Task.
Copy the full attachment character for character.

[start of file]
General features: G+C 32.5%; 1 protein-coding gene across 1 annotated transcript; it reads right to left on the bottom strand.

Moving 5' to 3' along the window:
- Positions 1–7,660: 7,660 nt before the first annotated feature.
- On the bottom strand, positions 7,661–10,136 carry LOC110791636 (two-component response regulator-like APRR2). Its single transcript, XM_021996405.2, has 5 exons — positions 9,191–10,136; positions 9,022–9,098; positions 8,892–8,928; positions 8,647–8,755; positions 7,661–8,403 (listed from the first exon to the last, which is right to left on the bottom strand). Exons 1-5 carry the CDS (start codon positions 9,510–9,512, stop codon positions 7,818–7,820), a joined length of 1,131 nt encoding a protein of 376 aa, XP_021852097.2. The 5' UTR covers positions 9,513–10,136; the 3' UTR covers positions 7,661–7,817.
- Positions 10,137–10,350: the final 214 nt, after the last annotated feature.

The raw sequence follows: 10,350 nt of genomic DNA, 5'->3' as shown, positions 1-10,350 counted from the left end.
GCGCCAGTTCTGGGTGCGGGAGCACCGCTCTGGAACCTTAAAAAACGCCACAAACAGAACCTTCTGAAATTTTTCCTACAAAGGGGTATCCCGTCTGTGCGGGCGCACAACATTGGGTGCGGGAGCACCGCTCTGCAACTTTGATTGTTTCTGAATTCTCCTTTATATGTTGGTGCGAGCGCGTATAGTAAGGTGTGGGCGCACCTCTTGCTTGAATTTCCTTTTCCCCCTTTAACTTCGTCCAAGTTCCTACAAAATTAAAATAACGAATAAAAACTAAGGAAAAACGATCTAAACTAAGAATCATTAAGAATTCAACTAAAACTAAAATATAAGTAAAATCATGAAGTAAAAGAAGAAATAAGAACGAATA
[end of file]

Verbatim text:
General features: G+C 32.5%; 1 protein-coding gene across 1 annotated transcript; it reads right to left on the bottom strand.

Moving 5' to 3' along the window:
- Positions 1–7,660: 7,660 nt before the first annotated feature.
- On the bottom strand, positions 7,661–10,136 carry LOC110791636 (two-component response regulator-like APRR2). Its single transcript, XM_021996405.2, has 5 exons — positions 9,191–10,136; positions 9,022–9,098; positions 8,892–8,928; positions 8,647–8,755; positions 7,661–8,403 (listed from the first exon to the last, which is right to left on the bottom strand). Exons 1-5 carry the CDS (start codon positions 9,510–9,512, stop codon positions 7,818–7,820), a joined length of 1,131 nt encoding a protein of 376 aa, XP_021852097.2. The 5' UTR covers positions 9,513–10,136; the 3' UTR covers positions 7,661–7,817.
- Positions 10,137–10,350: the final 214 nt, after the last annotated feature.

The raw sequence follows: 10,350 nt of genomic DNA, 5'->3' as shown, positions 1-10,350 counted from the left end.
GCGCCAGTTCTGGGTGCGGGAGCACCGCTCTGGAACCTTAAAAAACGCCACAAACAGAACCTTCTGAAATTTTTCCTACAAAGGGGTATCCCGTCTGTGCGGGCGCACAACATTGGGTGCGGGAGCACCGCTCTGCAACTTTGATTGTTTCTGAATTCTCCTTTATATGTTGGTGCGAGCGCGTATAGTAAGGTGTGGGCGCACCTCTTGCTTGAATTTCCTTTTCCCCCTTTAACTTCGTCCAAGTTCCTACAAAATTAAAATAACGAATAAAAACTAAGGAAAAACGATCTAAACTAAGAATCATTAAGAATTCAACTAAAACTAAAATATAAGTAAAATCATGAAGTAAAAGAAGAAATAAGAACGAATA